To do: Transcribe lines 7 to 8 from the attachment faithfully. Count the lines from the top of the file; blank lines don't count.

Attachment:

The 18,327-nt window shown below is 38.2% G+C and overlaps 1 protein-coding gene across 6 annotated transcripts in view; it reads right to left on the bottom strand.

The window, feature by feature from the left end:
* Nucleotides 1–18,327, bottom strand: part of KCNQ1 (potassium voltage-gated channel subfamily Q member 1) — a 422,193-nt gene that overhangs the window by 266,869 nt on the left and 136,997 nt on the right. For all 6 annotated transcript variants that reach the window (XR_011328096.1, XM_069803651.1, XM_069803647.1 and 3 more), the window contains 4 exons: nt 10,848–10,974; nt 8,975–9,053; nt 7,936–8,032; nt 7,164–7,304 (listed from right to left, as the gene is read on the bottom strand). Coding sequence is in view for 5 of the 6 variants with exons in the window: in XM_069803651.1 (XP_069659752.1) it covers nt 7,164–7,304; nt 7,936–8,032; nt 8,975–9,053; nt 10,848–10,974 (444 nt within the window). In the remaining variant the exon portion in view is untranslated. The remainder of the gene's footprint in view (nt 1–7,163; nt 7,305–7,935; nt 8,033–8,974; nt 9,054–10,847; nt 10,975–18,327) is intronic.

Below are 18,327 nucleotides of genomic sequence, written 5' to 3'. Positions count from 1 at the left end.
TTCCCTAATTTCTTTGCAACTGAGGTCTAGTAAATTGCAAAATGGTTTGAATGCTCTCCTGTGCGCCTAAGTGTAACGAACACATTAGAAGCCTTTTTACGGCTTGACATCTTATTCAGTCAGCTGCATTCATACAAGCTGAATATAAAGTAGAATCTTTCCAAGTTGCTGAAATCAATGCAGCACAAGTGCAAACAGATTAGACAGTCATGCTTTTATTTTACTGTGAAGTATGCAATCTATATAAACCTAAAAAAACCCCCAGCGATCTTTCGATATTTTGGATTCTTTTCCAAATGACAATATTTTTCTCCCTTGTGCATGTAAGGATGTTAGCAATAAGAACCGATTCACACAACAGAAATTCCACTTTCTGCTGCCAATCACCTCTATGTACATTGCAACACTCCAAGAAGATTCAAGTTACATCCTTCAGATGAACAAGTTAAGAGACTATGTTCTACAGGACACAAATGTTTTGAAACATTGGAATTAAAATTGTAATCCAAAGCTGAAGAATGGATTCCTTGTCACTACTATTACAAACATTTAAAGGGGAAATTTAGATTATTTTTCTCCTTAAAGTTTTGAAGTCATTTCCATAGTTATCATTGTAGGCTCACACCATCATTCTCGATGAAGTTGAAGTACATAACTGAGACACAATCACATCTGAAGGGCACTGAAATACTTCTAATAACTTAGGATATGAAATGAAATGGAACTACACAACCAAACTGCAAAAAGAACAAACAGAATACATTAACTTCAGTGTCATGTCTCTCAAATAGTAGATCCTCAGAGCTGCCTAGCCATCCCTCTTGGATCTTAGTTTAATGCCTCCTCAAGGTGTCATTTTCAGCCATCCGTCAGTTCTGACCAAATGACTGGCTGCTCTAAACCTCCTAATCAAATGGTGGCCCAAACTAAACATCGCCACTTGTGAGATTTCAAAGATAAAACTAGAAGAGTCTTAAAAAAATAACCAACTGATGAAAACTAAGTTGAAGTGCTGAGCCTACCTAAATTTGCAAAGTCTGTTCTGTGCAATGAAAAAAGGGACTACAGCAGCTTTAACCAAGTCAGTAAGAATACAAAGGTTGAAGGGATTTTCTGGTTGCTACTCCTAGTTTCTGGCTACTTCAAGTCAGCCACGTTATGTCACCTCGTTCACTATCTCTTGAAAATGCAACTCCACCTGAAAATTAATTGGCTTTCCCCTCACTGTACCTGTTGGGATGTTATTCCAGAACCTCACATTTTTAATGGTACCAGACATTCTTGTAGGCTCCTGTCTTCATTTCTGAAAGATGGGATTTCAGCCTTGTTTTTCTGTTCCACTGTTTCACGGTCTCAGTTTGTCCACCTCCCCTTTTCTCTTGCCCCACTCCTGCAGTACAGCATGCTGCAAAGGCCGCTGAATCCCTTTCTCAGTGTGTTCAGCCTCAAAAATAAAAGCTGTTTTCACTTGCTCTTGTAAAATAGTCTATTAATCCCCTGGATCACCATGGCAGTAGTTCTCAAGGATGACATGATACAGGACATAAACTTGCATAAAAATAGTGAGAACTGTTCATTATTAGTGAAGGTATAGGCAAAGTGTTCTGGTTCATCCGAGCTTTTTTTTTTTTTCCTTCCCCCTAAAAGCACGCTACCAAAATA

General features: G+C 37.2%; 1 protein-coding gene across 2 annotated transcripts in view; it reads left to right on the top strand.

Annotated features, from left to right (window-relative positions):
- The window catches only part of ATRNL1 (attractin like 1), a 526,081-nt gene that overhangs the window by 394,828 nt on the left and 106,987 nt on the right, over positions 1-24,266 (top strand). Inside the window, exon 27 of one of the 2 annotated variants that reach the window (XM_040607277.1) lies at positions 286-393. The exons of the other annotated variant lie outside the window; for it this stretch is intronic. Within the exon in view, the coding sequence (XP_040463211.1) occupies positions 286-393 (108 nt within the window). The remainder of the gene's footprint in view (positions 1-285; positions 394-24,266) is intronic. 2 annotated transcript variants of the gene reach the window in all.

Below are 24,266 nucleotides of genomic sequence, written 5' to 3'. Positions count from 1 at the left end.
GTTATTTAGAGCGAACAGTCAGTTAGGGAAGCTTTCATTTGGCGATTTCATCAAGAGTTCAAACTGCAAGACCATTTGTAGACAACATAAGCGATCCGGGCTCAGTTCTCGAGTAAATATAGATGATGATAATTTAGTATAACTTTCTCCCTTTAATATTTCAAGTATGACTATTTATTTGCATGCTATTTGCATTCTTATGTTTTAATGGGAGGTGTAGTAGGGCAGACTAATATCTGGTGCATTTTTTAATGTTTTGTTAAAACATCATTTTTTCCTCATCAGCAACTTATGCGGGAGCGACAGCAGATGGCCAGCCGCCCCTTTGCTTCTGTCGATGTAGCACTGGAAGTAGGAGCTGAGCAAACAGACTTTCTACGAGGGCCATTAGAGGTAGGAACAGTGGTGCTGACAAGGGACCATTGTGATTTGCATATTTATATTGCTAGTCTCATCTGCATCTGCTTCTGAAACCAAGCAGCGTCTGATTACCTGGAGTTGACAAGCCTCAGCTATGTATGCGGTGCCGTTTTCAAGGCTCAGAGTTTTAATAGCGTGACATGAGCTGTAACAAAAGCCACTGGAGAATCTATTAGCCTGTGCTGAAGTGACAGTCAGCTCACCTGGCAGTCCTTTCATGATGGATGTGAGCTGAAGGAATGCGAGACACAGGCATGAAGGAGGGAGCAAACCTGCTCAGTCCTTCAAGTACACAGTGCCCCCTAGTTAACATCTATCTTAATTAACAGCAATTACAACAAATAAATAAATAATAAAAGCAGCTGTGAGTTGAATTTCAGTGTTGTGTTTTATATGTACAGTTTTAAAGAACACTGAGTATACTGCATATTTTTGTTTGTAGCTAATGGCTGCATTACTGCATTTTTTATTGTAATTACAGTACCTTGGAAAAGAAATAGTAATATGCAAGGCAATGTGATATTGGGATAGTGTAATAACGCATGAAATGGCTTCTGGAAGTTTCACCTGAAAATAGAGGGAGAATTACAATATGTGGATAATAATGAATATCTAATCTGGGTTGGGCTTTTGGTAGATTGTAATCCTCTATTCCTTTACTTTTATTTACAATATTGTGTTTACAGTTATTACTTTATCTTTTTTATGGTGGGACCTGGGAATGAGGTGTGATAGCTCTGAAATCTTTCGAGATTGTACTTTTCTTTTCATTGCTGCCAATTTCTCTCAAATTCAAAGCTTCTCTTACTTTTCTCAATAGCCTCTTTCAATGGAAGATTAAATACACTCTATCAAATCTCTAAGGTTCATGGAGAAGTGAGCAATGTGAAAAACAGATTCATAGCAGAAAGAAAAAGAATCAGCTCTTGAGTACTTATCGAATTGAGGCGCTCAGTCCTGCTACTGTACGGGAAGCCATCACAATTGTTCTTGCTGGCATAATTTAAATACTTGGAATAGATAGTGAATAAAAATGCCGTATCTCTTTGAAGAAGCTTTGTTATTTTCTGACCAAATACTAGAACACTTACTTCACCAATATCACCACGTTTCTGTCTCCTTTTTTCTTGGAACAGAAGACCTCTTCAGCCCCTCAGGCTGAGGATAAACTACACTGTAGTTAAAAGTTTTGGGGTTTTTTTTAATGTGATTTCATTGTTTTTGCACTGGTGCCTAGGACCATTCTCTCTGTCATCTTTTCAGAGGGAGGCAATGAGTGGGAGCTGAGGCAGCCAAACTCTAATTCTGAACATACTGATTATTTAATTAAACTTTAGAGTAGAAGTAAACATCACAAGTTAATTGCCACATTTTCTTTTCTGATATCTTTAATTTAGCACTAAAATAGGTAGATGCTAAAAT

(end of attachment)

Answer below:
Annotated features, from left to right (window-relative positions):
- The window catches only part of ATRNL1 (attractin like 1), a 526,081-nt gene that overhangs the window by 394,828 nt on the left and 106,987 nt on the right, over positions 1-24,266 (top strand). Inside the window, exon 27 of one of the 2 annotated variants that reach the window (XM_040607277.1) lies at positions 286-393. The exons of the other annotated variant lie outside the window; for it this stretch is intronic. Within the exon in view, the coding sequence (XP_040463211.1) occupies positions 286-393 (108 nt within the window). The remainder of the gene's footprint in view (positions 1-285; positions 394-24,266) is intronic. 2 annotated transcript variants of the gene reach the window in all.